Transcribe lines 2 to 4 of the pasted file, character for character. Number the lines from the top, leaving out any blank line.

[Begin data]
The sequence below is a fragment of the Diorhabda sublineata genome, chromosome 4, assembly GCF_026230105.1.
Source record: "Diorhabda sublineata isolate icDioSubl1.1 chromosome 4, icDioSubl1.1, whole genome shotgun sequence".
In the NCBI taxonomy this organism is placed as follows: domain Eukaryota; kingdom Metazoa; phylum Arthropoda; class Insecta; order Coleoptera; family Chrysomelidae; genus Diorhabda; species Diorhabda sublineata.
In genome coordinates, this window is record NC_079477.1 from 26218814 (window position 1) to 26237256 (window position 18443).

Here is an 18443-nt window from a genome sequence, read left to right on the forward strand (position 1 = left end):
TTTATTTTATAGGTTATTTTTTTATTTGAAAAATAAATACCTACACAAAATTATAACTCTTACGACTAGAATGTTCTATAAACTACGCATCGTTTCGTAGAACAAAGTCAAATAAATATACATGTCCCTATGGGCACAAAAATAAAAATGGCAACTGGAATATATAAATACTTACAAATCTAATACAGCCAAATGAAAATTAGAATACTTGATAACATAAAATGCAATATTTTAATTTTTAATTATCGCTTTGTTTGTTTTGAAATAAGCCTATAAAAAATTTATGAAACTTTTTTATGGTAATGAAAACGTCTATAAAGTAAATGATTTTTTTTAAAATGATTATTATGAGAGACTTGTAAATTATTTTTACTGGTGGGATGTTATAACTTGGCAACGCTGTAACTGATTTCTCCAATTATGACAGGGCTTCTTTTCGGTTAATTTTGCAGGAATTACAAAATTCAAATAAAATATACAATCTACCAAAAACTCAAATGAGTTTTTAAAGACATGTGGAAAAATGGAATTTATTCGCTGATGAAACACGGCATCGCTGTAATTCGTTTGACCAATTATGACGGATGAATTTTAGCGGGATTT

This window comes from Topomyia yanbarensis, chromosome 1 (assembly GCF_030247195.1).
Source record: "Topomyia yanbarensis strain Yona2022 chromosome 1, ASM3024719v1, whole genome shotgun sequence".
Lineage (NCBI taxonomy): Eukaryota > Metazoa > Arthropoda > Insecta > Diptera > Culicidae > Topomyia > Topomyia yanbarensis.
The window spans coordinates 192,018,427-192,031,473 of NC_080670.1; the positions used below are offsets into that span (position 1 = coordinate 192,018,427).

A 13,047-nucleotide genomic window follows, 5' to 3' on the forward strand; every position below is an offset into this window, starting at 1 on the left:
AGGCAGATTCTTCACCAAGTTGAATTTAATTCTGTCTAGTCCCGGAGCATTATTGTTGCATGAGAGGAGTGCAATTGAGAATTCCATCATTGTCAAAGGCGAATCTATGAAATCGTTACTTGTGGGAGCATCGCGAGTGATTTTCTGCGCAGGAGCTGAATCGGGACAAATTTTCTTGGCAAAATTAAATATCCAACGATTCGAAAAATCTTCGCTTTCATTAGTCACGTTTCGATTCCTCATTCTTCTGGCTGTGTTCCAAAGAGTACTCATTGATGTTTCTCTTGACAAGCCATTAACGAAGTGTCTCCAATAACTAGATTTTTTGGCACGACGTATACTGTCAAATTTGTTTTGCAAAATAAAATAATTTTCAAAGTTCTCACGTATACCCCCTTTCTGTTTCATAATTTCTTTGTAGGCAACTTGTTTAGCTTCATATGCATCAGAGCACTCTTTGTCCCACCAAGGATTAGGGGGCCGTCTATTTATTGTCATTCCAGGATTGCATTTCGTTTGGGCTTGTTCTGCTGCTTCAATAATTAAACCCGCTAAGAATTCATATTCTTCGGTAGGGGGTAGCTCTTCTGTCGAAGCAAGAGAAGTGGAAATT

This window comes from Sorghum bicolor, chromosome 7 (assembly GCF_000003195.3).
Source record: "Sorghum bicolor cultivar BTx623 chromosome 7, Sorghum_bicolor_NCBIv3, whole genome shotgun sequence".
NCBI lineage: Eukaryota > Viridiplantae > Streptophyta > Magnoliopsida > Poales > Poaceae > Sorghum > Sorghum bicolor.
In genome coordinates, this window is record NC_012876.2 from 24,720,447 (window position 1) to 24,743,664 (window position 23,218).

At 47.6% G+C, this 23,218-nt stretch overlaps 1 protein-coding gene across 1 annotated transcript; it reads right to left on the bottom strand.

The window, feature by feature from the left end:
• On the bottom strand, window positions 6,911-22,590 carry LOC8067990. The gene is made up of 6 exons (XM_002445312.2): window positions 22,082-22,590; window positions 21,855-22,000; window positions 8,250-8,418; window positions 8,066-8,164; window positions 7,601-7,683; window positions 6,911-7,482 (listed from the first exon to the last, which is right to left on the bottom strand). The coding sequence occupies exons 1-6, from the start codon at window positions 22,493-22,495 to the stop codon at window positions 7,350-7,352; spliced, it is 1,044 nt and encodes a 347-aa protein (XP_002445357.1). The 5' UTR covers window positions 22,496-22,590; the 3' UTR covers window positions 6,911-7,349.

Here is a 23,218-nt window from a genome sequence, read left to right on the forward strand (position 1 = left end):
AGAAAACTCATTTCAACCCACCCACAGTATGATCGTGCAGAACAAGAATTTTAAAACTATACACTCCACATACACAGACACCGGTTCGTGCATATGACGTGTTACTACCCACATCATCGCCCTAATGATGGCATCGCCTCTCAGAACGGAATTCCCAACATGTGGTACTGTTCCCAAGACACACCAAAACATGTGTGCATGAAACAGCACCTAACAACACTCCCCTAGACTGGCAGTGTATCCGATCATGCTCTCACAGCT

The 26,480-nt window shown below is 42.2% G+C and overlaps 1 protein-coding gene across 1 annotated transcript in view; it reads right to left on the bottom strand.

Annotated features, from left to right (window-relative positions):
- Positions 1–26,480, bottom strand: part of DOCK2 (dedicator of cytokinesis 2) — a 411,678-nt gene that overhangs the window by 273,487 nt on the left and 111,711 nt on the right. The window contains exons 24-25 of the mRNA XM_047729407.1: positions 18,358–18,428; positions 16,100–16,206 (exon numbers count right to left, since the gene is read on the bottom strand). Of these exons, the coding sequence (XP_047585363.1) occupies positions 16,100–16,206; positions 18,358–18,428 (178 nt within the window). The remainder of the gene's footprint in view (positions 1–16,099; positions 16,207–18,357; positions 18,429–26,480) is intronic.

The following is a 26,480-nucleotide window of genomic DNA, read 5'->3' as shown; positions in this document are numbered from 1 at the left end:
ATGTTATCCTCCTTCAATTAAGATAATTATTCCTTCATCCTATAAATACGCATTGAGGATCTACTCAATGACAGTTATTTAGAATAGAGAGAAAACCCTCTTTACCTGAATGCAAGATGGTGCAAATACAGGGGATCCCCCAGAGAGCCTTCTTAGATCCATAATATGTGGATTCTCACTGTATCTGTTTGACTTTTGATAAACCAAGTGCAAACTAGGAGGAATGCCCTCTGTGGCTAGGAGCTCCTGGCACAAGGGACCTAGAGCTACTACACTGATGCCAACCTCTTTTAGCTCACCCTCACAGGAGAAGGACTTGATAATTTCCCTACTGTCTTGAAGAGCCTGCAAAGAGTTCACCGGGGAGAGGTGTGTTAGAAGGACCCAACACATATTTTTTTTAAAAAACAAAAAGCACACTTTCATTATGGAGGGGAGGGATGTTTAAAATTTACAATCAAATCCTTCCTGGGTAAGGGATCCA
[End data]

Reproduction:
Source record: "Diorhabda sublineata isolate icDioSubl1.1 chromosome 4, icDioSubl1.1, whole genome shotgun sequence".
In the NCBI taxonomy this organism is placed as follows: domain Eukaryota; kingdom Metazoa; phylum Arthropoda; class Insecta; order Coleoptera; family Chrysomelidae; genus Diorhabda; species Diorhabda sublineata.
In genome coordinates, this window is record NC_079477.1 from 26218814 (window position 1) to 26237256 (window position 18443).